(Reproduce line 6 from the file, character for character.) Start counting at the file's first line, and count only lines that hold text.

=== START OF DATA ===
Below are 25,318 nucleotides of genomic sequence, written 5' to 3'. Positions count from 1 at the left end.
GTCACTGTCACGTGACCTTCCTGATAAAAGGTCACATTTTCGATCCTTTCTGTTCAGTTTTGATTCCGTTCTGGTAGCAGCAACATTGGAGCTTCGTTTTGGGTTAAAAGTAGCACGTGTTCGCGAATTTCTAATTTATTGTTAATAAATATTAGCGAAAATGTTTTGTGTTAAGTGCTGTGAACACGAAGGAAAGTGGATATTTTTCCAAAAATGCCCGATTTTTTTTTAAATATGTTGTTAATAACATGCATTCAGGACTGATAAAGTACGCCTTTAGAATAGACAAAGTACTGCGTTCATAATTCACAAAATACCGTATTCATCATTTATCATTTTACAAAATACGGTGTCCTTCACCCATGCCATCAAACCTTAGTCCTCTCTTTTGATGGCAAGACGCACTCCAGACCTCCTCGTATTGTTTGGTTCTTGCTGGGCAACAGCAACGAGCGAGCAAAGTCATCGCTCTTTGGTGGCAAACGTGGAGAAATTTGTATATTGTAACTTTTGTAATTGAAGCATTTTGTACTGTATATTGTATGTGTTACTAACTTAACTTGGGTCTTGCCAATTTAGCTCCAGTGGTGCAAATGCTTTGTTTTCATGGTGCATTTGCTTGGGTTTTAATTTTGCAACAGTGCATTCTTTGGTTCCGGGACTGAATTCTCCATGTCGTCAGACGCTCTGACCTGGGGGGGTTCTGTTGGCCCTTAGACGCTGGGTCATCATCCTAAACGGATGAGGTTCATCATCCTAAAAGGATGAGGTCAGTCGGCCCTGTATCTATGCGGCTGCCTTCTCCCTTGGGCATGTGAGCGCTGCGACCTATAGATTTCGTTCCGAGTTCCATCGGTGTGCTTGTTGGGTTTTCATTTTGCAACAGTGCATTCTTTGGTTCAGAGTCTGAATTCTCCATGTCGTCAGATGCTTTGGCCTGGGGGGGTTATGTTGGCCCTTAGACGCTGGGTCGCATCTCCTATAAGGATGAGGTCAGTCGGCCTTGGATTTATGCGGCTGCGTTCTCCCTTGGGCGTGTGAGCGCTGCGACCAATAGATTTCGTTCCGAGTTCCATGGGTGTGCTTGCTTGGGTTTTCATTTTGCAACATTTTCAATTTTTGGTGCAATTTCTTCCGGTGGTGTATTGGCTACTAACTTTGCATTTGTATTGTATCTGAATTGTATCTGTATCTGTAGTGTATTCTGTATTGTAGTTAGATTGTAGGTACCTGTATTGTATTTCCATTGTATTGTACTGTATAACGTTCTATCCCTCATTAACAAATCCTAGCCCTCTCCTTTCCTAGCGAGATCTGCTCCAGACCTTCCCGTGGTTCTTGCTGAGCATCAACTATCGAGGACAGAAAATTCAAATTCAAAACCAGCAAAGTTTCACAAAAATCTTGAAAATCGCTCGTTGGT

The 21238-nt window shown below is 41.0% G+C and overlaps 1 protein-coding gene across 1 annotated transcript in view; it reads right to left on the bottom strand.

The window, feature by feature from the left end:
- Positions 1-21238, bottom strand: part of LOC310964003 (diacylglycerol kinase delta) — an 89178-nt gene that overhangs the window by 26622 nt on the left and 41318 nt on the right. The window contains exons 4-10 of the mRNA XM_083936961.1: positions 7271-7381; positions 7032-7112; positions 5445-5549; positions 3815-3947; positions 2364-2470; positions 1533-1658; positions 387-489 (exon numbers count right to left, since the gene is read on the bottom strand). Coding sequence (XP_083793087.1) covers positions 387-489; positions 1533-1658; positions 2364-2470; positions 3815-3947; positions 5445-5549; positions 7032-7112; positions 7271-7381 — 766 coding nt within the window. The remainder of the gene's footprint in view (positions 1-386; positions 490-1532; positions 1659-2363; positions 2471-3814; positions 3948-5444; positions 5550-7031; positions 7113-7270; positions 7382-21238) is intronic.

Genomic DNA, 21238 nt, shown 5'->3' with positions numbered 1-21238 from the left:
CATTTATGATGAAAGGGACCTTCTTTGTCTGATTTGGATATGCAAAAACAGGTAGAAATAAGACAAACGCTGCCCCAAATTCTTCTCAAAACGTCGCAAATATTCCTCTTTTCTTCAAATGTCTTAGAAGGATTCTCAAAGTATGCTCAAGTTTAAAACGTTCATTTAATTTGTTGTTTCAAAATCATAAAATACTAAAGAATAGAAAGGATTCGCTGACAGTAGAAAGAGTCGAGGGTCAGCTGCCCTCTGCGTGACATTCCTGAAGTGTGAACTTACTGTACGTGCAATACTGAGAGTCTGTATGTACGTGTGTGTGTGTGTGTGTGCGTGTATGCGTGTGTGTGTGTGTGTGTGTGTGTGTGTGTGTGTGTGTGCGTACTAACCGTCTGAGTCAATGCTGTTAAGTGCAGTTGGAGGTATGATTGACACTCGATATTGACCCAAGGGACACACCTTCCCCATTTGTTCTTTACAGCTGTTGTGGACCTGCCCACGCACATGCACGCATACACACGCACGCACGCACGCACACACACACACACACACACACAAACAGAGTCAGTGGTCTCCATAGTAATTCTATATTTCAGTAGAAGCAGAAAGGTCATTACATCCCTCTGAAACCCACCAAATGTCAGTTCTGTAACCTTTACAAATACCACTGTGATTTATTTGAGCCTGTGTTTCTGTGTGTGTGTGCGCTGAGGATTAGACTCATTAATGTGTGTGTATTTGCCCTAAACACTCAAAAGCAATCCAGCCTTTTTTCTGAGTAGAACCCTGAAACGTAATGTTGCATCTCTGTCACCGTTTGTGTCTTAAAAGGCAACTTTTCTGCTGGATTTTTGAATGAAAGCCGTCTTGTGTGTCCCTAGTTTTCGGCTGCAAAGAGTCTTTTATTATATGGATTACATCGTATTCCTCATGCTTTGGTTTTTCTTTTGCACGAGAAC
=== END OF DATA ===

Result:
Genomic DNA, 21238 nt, shown 5'->3' with positions numbered 1-21238 from the left: